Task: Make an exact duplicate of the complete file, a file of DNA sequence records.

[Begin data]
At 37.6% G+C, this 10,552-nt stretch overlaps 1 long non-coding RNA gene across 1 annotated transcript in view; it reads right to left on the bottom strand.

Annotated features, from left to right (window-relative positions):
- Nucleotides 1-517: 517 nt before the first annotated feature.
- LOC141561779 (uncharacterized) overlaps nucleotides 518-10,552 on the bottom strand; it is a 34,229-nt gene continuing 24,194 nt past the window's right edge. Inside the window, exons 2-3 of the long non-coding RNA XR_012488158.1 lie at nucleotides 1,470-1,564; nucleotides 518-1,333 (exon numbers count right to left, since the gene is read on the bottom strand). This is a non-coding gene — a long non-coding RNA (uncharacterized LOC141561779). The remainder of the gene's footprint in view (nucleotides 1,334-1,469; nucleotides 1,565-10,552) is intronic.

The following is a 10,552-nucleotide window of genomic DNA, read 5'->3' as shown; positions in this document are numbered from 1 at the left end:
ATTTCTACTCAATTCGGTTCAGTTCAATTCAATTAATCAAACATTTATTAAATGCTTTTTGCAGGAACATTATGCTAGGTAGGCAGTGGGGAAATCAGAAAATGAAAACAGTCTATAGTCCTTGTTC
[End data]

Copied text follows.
At 37.6% G+C, this 10,552-nt stretch overlaps 1 long non-coding RNA gene across 1 annotated transcript in view; it reads right to left on the bottom strand.

Annotated features, from left to right (window-relative positions):
- Nucleotides 1-517: 517 nt before the first annotated feature.
- LOC141561779 (uncharacterized) overlaps nucleotides 518-10,552 on the bottom strand; it is a 34,229-nt gene continuing 24,194 nt past the window's right edge. Inside the window, exons 2-3 of the long non-coding RNA XR_012488158.1 lie at nucleotides 1,470-1,564; nucleotides 518-1,333 (exon numbers count right to left, since the gene is read on the bottom strand). This is a non-coding gene — a long non-coding RNA (uncharacterized LOC141561779). The remainder of the gene's footprint in view (nucleotides 1,334-1,469; nucleotides 1,565-10,552) is intronic.

The following is a 10,552-nucleotide window of genomic DNA, read 5'->3' as shown; positions in this document are numbered from 1 at the left end:
ATTTCTACTCAATTCGGTTCAGTTCAATTCAATTAATCAAACATTTATTAAATGCTTTTTGCAGGAACATTATGCTAGGTAGGCAGTGGGGAAATCAGAAAATGAAAACAGTCTATAGTCCTTGTTC